“Our goal in the future, as long as rules and regulations allow, would be to go toward a greenhouse type of hybrid situation,” Smokey’s Kadinger says. “The greenhouse is, in my opinion, a better way to grow as opposed to doing it indoors,” for both the environment and product quality, she says.
Moving cannabis growing completely outdoors would decrease energy use. But it’s not always feasible. Cannabis is grown outdoors primarily in the western US, which is facing drought conditions and dwindling water supplies.
“For several years, the cannabis industry has been perceived as the culprit for some of the water-related challenges that California’s very large agricultural economy is facing,” Kagia says.
But research published in 2021 by New Frontier Data suggests that cannabis is not to blame. The data, collected in partnership with the Oregon-based nonprofit Resource Innovation Institute and the University of California, Berkeley’s Cannabis Research Center, show that California’s cannabis industry uses only a fraction of the water that is used to grow grapes, rice, wheat, and other agricultural commodities in the state. The data include water use by both the legal and illegal cannabis markets.
Even so, there is room for the cannabis industry to improve its water efficiency, Kagia says. In its 2021 report, New Frontier Data predicts that by 2025, the legal cannabis industry’s total water use will increase by 86% compared with use in 2020. Most water used by the cannabis industry over the next 5 years, however, will continue to be driven by the illicit market, according to the report. The data suggest that the illegal cannabis market accounted for 83% of the industry’s water use in 2020.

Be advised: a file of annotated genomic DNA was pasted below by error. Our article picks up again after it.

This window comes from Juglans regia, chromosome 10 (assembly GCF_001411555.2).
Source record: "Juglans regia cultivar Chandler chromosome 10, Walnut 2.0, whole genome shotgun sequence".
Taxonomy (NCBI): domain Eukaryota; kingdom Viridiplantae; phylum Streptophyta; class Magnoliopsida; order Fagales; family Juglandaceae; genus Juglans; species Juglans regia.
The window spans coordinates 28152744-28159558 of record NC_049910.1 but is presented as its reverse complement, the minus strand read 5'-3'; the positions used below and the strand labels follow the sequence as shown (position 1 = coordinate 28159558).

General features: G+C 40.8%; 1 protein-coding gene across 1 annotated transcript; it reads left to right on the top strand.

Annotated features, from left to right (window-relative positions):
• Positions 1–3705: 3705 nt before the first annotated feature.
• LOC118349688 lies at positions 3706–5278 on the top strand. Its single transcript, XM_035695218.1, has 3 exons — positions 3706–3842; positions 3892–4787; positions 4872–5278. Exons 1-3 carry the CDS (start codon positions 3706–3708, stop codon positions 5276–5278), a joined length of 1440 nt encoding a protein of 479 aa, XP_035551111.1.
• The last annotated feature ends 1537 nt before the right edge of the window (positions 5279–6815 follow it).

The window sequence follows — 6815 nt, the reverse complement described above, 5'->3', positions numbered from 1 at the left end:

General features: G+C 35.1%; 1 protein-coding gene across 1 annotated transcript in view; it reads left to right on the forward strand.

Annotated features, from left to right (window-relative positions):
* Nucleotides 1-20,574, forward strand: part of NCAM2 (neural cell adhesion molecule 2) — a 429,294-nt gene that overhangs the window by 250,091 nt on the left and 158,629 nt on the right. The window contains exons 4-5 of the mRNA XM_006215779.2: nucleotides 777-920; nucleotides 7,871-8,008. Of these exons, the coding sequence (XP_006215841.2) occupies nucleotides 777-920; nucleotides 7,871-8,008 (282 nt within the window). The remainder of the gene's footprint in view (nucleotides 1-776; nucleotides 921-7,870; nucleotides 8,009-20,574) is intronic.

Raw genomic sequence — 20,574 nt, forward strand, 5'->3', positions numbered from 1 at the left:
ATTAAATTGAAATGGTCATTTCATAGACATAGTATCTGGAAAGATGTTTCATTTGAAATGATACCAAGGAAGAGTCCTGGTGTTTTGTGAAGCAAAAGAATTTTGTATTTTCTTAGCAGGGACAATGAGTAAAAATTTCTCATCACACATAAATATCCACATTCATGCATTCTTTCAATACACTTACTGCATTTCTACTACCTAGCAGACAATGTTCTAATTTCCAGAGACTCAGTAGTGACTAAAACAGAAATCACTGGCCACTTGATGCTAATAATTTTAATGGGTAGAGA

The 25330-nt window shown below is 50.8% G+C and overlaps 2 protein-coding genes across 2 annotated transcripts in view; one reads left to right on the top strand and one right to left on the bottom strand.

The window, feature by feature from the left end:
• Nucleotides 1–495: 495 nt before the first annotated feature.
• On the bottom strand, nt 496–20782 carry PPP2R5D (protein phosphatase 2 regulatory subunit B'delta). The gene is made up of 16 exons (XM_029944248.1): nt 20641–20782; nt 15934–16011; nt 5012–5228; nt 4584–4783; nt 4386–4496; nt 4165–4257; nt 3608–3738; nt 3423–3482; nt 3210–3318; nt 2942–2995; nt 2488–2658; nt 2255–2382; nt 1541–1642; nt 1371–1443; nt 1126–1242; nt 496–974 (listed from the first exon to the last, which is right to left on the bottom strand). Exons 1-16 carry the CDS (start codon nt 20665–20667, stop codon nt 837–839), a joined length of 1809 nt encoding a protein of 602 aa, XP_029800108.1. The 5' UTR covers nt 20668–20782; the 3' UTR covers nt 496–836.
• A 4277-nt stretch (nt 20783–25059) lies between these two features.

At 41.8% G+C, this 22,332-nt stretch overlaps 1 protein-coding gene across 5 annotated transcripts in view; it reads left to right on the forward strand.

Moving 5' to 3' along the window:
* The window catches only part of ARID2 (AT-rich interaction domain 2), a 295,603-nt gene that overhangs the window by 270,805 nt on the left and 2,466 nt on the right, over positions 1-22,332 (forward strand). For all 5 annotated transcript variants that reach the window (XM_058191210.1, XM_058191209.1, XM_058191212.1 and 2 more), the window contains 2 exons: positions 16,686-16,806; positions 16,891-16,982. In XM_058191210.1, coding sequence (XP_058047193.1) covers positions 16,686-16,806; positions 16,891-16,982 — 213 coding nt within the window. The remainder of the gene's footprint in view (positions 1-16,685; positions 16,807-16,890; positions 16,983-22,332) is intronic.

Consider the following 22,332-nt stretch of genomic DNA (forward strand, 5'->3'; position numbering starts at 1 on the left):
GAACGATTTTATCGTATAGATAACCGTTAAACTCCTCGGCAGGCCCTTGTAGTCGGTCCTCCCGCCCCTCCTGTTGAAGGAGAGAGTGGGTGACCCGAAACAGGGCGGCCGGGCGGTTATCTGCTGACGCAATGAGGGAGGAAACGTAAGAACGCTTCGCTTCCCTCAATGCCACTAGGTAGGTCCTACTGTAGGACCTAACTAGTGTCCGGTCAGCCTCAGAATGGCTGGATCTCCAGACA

Water and energy use are the two biggest environmental impacts faced by Native Roots, MacDonald says. And like with energy, the company is doing what it can to conserve water. When the cannabis industry was getting started in Colorado, it was dogma in the industry that growers treat water by reverse osmosis (RO) to remove heavy metals and sodium before using it on their crops, MacDonald says. About half the water that is put through the RO system ends up as wastewater.
“We did a lot of testing and experiments to see if we could just use regular tap water instead of RO. And we found that we can,” he says. “We’re in the process of moving away from RO water,” he says.
Watering practices vary across the cannabis industry. A growing number of facilities are moving away from hand watering to drip irrigation, in some cases with sensors to monitor moisture conditions in real time.
Native Roots has instituted a drip-watering system in all its flowering rooms, and the system can be controlled by the minute, MacDonald says. Drip watering helps ensure that the plants are not overwatered. In addition, the company makes all its fertilizers in-house in concentrated form. Commercially available fertilizers are typically 90–99% water and some salts, MacDonald says.
The substrate that cannabis is grown in also affects how much water is used. Native Roots uses fiber from the outer husk of coconut, called coir, which is popular because of its water retention, aeration, and drainage properties.
“We work pretty hard to be water conscious,” MacDonald says. “That being said, most of the water we use in this facility is used in our evaporative cooling towers, which we work very hard to keep tight. We have an engineer on staff who monitors that system,” he says.